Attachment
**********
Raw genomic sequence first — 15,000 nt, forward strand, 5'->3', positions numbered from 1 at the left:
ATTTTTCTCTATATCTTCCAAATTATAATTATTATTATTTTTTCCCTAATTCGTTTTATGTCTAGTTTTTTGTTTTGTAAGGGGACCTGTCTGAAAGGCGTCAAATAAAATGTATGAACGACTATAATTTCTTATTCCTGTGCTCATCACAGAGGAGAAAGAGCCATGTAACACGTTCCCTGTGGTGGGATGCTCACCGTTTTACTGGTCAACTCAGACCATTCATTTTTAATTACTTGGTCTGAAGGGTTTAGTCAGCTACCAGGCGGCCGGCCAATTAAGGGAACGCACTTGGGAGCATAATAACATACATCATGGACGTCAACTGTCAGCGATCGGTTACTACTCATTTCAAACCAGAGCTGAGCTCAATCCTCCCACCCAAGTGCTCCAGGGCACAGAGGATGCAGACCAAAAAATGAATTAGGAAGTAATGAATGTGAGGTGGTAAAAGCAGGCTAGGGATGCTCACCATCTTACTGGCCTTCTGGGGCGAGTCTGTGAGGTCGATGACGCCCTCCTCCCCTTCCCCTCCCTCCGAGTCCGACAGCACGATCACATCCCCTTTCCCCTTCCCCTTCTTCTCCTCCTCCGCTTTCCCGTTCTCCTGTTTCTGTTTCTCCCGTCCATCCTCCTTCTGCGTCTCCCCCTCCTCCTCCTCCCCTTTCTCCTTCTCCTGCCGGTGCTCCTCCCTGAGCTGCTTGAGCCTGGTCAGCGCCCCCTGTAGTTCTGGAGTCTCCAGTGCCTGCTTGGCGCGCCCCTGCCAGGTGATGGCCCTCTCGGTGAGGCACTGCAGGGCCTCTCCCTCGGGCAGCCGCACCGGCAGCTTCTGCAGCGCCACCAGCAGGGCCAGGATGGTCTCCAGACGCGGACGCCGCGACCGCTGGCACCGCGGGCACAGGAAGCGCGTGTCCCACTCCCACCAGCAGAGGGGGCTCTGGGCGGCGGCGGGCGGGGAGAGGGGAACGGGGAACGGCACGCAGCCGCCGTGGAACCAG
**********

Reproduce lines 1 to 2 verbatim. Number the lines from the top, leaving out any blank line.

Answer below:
Raw genomic sequence first — 15,000 nt, forward strand, 5'->3', positions numbered from 1 at the left:
ATTTTTCTCTATATCTTCCAAATTATAATTATTATTATTTTTTCCCTAATTCGTTTTATGTCTAGTTTTTTGTTTTGTAAGGGGACCTGTCTGAAAGGCGTCAAATAAAATGTATGAACGACTATAATTTCTTATTCCTGTGCTCATCACAGAGGAGAAAGAGCCATGTAACACGTTCCCTGTGGTGGGATGCTCACCGTTTTACTGGTCAACTCAGACCATTCATTTTTAATTACTTGGTCTGAAGGGTTTAGTCAGCTACCAGGCGGCCGGCCAATTAAGGGAACGCACTTGGGAGCATAATAACATACATCATGGACGTCAACTGTCAGCGATCGGTTACTACTCATTTCAAACCAGAGCTGAGCTCAATCCTCCCACCCAAGTGCTCCAGGGCACAGAGGATGCAGACCAAAAAATGAATTAGGAAGTAATGAATGTGAGGTGGTAAAAGCAGGCTAGGGATGCTCACCATCTTACTGGCCTTCTGGGGCGAGTCTGTGAGGTCGATGACGCCCTCCTCCCCTTCCCCTCCCTCCGAGTCCGACAGCACGATCACATCCCCTTTCCCCTTCCCCTTCTTCTCCTCCTCCGCTTTCCCGTTCTCCTGTTTCTGTTTCTCCCGTCCATCCTCCTTCTGCGTCTCCCCCTCCTCCTCCTCCCCTTTCTCCTTCTCCTGCCGGTGCTCCTCCCTGAGCTGCTTGAGCCTGGTCAGCGCCCCCTGTAGTTCTGGAGTCTCCAGTGCCTGCTTGGCGCGCCCCTGCCAGGTGATGGCCCTCTCGGTGAGGCACTGCAGGGCCTCTCCCTCGGGCAGCCGCACCGGCAGCTTCTGCAGCGCCACCAGCAGGGCCAGGATGGTCTCCAGACGCGGACGCCGCGACCGCTGGCACCGCGGGCACAGGAAGCGCGTGTCCCACTCCCACCAGCAGAGGGGGCTCTGGGCGGCGGCGGGCGGGGAGAGGGGAACGGGGAACGGCACGCAGCCGCCGTGGAACCAG